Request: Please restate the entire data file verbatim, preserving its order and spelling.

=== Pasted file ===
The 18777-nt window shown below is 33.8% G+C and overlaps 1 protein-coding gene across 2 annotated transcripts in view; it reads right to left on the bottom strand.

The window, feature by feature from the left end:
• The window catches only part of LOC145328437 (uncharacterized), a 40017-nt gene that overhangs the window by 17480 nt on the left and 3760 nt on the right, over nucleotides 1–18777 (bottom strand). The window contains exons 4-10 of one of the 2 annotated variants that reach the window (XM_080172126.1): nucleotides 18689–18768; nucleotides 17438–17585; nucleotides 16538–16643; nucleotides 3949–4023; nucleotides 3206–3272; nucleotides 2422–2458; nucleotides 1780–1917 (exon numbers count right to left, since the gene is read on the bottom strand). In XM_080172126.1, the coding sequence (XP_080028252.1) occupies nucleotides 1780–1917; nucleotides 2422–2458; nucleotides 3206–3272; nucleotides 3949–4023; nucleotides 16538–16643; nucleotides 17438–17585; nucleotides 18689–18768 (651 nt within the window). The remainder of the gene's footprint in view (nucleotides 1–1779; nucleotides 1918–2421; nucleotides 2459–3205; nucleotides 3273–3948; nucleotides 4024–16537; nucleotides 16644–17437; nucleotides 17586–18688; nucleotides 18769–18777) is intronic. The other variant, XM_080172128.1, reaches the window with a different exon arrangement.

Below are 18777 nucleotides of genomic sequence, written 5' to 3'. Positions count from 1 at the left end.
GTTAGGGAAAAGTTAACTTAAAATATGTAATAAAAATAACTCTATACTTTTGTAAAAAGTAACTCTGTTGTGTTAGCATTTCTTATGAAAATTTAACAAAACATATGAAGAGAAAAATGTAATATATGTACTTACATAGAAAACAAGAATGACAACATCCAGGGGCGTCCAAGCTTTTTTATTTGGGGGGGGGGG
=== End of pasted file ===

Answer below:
The 18777-nt window shown below is 33.8% G+C and overlaps 1 protein-coding gene across 2 annotated transcripts in view; it reads right to left on the bottom strand.

The window, feature by feature from the left end:
• The window catches only part of LOC145328437 (uncharacterized), a 40017-nt gene that overhangs the window by 17480 nt on the left and 3760 nt on the right, over nucleotides 1–18777 (bottom strand). The window contains exons 4-10 of one of the 2 annotated variants that reach the window (XM_080172126.1): nucleotides 18689–18768; nucleotides 17438–17585; nucleotides 16538–16643; nucleotides 3949–4023; nucleotides 3206–3272; nucleotides 2422–2458; nucleotides 1780–1917 (exon numbers count right to left, since the gene is read on the bottom strand). In XM_080172126.1, the coding sequence (XP_080028252.1) occupies nucleotides 1780–1917; nucleotides 2422–2458; nucleotides 3206–3272; nucleotides 3949–4023; nucleotides 16538–16643; nucleotides 17438–17585; nucleotides 18689–18768 (651 nt within the window). The remainder of the gene's footprint in view (nucleotides 1–1779; nucleotides 1918–2421; nucleotides 2459–3205; nucleotides 3273–3948; nucleotides 4024–16537; nucleotides 16644–17437; nucleotides 17586–18688; nucleotides 18769–18777) is intronic. The other variant, XM_080172128.1, reaches the window with a different exon arrangement.

Below are 18777 nucleotides of genomic sequence, written 5' to 3'. Positions count from 1 at the left end.
GTTAGGGAAAAGTTAACTTAAAATATGTAATAAAAATAACTCTATACTTTTGTAAAAAGTAACTCTGTTGTGTTAGCATTTCTTATGAAAATTTAACAAAACATATGAAGAGAAAAATGTAATATATGTACTTACATAGAAAACAAGAATGACAACATCCAGGGGCGTCCAAGCTTTTTTATTTGGGGGGGGGGG